When I think MVP, I picture the player who contributes the most to a team's overall competitiveness. Not just an individual who performs on key downs, but one whose gifts exponentially elevate a team's energy. To put it another way, I ask what player's season-ending injury would hurt a team and its fanbase the most. For Ohio State the answer is obvious. Take away Terrelle Pryor and the Buckeye's national championship hopes go the way of the Titanic. Prozac starts flying on the shelves of Columbus-area CVS stores. Jim Bollman's offense becomes flatter than a Kansas highway.
Sure, there's still an armada of running backs, a powerful line, and standout talent at the skill positions, but take away Ohio State's main offensive ingredient and the dough just won't rise. Kenny Guiton earned his No. 2 status on the depth chart, but a good performance on a soggy April afternoon in a glorified practice isn't indicative of taking snaps in Madison or Iowa City. And if you think Jim Tressel is going to let a redshirt freshmen take chances, put that Prozac back and pick up some Abilify. Let's face it, without Pryor all that talent at the skill positions goes to waste as a Jim Tressel hell bent on limiting mistakes sews the offense up tighter than a Victorian corset. Opponents load up in the box to stop the run, and the rest is USC circa 2009 history.
To be honest, I could end the article at this point because TP's importance to Ohio State is obvious. To borrow a fancy Latin phrase from the law, res ipsa loquitur -- the thing speaks for itself. Still, there's a bigger, better question I want to tackle and that's the question of why. Why do we love Pryor like we do?
While researching this post I came across a recent after-practice interview of Pryor in the BuckeyeXtra online section of The Columbus Dispatch. A reporter asked the quarterback about Tim Tebow's infamous reinvention of his throwing motion for the pros, and whether he would have to make similar adjustments down the road. Without skipping a beat, Pryor reminded the reporter that (paraphrased) "We run a pro offense," before declaring that "When it's time for me to go to the NFL, I'll be ready."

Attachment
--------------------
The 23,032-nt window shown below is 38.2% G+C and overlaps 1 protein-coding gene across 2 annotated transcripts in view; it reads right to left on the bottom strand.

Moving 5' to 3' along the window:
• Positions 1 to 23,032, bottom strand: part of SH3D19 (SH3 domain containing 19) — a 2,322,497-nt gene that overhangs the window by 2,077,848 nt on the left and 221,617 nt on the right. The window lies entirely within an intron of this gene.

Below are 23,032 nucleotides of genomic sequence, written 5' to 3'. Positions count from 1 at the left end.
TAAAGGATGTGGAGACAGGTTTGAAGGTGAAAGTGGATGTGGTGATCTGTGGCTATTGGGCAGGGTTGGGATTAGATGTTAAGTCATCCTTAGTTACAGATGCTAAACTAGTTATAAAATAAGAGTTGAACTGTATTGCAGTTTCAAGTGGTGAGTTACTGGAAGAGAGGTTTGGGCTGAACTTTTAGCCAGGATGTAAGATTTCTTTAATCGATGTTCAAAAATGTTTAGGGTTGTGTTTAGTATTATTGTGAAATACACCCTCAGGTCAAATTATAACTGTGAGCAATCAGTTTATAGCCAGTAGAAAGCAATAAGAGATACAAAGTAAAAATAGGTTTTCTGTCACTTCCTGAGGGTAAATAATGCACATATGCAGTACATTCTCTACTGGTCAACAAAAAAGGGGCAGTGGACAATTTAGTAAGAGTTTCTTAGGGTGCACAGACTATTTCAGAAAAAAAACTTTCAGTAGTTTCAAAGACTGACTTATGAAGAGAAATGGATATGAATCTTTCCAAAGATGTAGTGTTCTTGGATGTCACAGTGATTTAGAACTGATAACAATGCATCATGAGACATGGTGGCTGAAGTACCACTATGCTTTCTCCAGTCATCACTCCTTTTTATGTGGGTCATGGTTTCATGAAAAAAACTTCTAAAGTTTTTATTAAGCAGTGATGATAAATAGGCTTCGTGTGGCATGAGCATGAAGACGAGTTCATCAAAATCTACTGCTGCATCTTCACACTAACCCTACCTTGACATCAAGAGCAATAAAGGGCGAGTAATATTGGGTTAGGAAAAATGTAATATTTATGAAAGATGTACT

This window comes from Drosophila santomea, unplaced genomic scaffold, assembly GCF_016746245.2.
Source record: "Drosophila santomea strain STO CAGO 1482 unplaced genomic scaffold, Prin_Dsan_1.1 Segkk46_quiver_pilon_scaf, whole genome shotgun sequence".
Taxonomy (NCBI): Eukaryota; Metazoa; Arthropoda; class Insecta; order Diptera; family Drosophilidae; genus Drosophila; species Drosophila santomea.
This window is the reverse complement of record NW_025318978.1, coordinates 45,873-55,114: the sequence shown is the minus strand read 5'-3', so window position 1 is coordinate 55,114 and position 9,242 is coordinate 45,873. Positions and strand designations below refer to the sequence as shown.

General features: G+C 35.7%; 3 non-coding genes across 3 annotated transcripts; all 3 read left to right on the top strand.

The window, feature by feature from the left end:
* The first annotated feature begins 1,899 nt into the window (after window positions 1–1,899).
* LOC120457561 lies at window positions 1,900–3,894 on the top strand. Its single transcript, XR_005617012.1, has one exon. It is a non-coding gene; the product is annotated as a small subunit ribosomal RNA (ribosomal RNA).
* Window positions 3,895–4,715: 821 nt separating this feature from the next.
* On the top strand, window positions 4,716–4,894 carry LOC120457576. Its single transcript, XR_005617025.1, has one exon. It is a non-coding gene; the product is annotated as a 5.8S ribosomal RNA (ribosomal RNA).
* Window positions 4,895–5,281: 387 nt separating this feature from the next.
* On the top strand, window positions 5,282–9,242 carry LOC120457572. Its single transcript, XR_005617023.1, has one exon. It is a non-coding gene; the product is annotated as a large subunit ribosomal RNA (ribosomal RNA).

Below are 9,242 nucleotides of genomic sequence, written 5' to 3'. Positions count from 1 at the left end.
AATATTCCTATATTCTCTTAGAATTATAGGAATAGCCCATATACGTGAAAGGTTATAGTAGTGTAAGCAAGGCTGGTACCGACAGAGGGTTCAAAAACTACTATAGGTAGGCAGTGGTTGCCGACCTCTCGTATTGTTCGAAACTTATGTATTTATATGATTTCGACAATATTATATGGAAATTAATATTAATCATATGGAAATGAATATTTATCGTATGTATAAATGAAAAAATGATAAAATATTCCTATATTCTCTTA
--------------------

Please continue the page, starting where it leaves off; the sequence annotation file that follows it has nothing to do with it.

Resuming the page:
Terrelle Pryor has never lacked confidence.
Even the most diehard Buckeye fan gets a bit squeamish when they think of Pryor at the next level. The majority of fans respect Pryor's raw physical gifts, but still think he lacks the pocket presence, accuracy, and vision of a "real" quarterback. I'd be willing to bet that many of you reading this think of TP as an athlete, and not a signal caller.
That's quite a discrepancy between a guy who believes he's bound for the League, and the spectators who think he doesn't have what it takes. I don't blame Pryor for having an unintentional hubris. We treated the kid like the Sultan of Brunei during an extended recruiting courtship, and adjusted our expectations to match the hype surrounding his debut. We gave him a standing ovation the first time he ran on the field for crying out loud, as a true freshman.
Before he set foot on campus Pryor promised to help Tressel with his championship "problem," so I guess it's only fitting that before he wins a championship he practically promises to be an NFL Hall of Famer.
Still, he's got a long way to go to meet either of his goals. A part of me says that despite his "growing pains," Pryor's development is right on schedule -- and it's our unrealistic expectations that created the unrest that was last October. The other part says that even with Rose Bowl MVP honors, Pryor is still an incomplete quarterback. A guy whose physical gifts are ahead of his time, but whose fundamentals are shaky at best, and flawed at worst.
Was this the turning point?
Which brings me back to my original question. Why do we love Pryor like we do?
It's not because of his arm, his legs, his leadership, or even his attitude. It's because deep down we all believe that we still haven't seen anything yet. And when we do...